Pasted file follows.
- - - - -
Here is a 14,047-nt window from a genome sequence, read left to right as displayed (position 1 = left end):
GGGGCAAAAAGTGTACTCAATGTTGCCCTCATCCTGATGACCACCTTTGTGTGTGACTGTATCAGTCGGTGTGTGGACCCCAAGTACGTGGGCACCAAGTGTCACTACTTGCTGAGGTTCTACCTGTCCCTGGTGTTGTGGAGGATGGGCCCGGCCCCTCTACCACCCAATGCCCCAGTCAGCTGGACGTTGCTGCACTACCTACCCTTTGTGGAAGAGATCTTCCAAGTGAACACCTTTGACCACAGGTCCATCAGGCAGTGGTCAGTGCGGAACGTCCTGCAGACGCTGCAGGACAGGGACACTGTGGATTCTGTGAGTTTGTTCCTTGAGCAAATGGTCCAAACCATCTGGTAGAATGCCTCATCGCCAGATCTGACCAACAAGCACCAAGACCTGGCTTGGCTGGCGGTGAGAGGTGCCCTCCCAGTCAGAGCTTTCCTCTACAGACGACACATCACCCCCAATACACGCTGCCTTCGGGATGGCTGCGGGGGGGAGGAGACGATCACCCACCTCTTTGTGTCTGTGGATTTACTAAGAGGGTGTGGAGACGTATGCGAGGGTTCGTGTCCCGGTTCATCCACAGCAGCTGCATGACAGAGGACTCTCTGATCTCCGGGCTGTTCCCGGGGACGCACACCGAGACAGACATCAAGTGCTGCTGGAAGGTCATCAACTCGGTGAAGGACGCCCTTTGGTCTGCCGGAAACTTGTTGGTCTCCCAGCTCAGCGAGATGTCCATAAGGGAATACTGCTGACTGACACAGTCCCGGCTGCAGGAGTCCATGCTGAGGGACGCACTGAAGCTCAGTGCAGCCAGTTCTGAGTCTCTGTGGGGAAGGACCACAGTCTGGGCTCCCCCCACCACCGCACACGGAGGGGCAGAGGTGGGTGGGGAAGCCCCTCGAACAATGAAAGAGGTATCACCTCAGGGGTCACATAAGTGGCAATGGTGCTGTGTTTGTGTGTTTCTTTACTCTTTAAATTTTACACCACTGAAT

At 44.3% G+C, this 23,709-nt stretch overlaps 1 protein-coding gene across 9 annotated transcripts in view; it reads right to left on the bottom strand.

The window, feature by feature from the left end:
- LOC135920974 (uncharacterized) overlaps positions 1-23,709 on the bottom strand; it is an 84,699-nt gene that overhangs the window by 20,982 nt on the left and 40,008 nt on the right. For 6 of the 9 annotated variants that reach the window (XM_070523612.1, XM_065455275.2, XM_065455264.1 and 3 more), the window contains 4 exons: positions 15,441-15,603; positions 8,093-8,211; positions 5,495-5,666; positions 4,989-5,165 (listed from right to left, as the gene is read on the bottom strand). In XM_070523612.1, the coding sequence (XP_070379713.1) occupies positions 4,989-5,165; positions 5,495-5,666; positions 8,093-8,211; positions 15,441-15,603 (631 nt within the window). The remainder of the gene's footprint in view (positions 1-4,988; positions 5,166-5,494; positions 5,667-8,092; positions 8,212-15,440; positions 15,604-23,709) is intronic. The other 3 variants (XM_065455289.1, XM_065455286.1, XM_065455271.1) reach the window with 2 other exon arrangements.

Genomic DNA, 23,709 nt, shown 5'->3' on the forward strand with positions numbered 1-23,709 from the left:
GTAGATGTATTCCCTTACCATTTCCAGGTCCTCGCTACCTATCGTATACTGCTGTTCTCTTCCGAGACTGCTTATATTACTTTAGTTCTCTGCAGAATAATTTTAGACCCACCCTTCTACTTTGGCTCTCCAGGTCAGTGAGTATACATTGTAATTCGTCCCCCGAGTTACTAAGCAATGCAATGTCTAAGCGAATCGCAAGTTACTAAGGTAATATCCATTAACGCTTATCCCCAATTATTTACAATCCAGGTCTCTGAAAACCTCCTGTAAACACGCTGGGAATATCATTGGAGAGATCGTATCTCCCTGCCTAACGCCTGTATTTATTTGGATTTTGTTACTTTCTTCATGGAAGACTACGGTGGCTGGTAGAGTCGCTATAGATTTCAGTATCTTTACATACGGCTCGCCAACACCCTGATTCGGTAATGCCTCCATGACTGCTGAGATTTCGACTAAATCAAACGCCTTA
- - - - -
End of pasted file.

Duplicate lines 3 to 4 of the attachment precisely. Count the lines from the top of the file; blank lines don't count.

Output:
At 44.3% G+C, this 23,709-nt stretch overlaps 1 protein-coding gene across 9 annotated transcripts in view; it reads right to left on the bottom strand.

The window, feature by feature from the left end: